Breaking Records: DNC Finance Chair Chris Korge reported that between January 2021 and July 2022, the DNC raised $255 million, more than any midterm cycle in history - with months still left to go. That includes over one million donors, 60% of which are women. "Teacher" was the number one reported occupation. DNC Treasurer Virginia McGregor reported on historic investments in state parties, grassroots infrastructure, voter registration and electoral programs, including the largest ever midterm tech and political organizing team.

2024 Presidential Primary Calendar
In addition to "housekeeping matters" regarding the general rules and bylaws that govern the national and state parties, the DNC Rules and Bylaws Committee (RBC) reported on the status of the presidential primary calendar.

Under current DNC rules, no state can hold a presidential primary or caucus before the first Tuesday in March. Those exempted are Iowa, New Hampshire, Nevada and South Carolina, which are granted "waivers" and allowed to hold their contests in early primaries as representative states of each region of the country.

For the first time since the 2008 cycle, the criteria for determining which states go first in the pre-primary window has been revamped, putting Iowa's coveted "first in the nation" nominating status, held for five decades, in question.

Under the new review process, all states need to reapply for their place in the nominating order based on a framework that gives preference to battleground states and those with diverse electorates “including ethnic, geographic (and) union representation.” While not eliminating caucuses, the proposal would also favor states that conduct a primary, the process exercised by 92% of the states, a core consideration.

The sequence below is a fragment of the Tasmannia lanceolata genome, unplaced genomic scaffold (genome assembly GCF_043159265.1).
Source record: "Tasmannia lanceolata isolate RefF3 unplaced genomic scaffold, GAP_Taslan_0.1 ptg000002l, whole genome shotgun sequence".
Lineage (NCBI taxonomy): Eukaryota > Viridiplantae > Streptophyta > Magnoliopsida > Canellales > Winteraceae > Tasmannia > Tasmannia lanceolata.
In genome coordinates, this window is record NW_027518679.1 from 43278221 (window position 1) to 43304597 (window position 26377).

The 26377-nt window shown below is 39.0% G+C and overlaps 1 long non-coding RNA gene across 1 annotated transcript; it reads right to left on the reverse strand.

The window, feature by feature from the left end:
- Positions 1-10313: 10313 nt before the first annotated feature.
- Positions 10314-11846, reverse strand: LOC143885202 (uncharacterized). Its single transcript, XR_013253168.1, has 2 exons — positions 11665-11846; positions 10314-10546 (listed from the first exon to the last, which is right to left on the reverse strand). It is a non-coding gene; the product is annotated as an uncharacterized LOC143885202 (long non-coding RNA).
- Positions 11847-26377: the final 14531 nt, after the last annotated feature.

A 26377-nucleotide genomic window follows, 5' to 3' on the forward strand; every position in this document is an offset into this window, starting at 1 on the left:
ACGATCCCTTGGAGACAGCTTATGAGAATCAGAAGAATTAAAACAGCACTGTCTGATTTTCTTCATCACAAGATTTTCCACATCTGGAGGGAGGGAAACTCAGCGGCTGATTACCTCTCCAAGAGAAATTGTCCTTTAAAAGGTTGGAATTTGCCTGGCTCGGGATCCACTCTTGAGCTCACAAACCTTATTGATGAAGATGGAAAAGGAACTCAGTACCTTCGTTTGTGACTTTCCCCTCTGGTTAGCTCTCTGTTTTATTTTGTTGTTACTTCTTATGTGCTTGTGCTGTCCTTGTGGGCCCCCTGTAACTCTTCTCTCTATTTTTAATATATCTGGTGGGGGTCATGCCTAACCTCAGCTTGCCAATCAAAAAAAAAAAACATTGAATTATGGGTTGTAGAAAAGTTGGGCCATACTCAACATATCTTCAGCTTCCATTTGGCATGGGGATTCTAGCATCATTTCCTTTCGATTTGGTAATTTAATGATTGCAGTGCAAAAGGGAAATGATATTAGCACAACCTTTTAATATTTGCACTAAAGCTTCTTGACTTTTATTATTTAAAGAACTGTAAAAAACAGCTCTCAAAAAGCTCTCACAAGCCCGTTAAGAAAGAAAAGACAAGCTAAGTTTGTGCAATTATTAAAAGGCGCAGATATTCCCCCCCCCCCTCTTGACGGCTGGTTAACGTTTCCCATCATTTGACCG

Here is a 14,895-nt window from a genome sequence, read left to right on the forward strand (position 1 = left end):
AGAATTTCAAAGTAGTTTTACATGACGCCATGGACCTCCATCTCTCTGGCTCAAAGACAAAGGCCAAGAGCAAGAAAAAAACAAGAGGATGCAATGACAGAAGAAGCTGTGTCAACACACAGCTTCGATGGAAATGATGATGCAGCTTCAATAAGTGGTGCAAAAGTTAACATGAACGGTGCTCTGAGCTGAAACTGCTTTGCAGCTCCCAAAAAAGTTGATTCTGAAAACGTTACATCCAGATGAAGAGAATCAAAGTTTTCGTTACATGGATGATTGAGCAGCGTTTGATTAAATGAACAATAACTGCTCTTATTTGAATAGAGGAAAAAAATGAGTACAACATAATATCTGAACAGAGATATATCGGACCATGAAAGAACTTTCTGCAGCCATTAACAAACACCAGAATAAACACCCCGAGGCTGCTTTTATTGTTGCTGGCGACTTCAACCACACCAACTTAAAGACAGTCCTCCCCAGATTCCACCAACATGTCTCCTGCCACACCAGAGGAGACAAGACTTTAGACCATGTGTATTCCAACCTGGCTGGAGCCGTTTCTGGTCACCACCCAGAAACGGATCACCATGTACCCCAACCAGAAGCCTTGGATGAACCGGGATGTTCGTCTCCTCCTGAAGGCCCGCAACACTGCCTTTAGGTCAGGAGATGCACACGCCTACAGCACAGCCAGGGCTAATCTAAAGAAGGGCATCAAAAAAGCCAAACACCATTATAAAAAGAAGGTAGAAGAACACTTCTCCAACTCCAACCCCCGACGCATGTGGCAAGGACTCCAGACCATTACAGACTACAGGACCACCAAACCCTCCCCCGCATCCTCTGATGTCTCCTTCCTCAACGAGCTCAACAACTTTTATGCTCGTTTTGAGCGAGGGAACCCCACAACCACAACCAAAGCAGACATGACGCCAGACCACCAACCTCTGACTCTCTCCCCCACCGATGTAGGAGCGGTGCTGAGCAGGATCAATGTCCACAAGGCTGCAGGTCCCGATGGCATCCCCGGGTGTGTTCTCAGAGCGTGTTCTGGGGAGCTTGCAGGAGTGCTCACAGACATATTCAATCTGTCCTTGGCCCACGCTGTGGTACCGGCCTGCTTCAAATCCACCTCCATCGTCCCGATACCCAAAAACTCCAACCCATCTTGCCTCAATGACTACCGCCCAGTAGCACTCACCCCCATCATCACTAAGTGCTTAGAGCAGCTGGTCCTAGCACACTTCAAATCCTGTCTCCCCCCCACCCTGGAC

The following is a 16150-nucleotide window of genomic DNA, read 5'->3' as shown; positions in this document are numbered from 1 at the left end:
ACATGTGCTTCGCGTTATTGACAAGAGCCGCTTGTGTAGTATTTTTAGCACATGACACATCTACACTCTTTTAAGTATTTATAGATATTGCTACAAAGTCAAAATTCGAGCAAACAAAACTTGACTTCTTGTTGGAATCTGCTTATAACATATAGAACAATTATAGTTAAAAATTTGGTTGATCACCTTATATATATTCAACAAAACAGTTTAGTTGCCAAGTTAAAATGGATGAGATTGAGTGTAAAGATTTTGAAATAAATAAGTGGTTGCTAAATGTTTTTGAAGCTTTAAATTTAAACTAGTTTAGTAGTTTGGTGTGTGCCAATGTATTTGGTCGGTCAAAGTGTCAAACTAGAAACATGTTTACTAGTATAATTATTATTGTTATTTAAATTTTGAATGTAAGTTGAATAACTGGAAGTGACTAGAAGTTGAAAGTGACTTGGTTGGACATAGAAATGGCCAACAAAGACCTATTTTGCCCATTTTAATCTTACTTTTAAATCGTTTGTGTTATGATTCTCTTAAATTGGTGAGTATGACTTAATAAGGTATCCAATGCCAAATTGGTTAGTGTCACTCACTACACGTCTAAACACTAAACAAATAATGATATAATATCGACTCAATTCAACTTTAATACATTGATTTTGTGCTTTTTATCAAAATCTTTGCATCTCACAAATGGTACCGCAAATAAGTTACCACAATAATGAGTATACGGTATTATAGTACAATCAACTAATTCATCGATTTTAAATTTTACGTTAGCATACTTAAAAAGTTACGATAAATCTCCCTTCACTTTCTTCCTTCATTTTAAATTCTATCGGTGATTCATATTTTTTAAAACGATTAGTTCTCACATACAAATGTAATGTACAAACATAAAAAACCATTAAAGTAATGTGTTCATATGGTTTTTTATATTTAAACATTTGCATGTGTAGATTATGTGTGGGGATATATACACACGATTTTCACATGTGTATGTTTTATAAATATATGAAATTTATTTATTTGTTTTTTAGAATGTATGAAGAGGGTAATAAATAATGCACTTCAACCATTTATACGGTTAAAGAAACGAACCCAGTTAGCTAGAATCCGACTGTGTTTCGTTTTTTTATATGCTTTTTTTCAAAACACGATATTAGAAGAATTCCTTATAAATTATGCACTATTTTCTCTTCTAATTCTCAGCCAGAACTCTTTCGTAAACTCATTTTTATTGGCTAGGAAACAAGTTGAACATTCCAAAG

The RBC, however, will not make its recommendation until after the mid-term elections, when cooperation from the winning elected officials who will oversee each state's election process in 2024, can be assessed.

Call to the Convention!
In addition to minor changes to the delegate selection process, DNC members approved the official "Call to the Convention," which dictates all rules, committees and procedures involving the 2024 Democratic Convention.

While the decision on which major city will be awarded the convention will not be made until after the November elections, committees for the top four contenders were ever-present at the DNC meeting, hosting spirited convention pitch parties Friday night in hopes of influencing the final decision.

Receptions were hosted by Atlanta, Chicago, Houston and New York. The Republican National Committee has already chosen Milwaukee, Wisconsin as the site of the 2024 GOP convention.

Resolutions were also passed honoring the Life and Career of Zahra Abbas, Madeleine Albright, Clifford Alexander, Greg Andrews, William Bilton, Vic Fazio, Jimmie Lou Fisher, Saúl González, Joe Grandmaison, Reynolds Keith Honold, C. Anthony “Tony” Jackson, Abe Jenkins, Johnnie A. Jones, Sr., Buddy Leach, Gerald W. McEntee, Norman Mineta, Ruth Ann Minner, John Ralls, and Elaine Schuster.

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Kimberly Scott

Sources: DNC, White House, DemRulz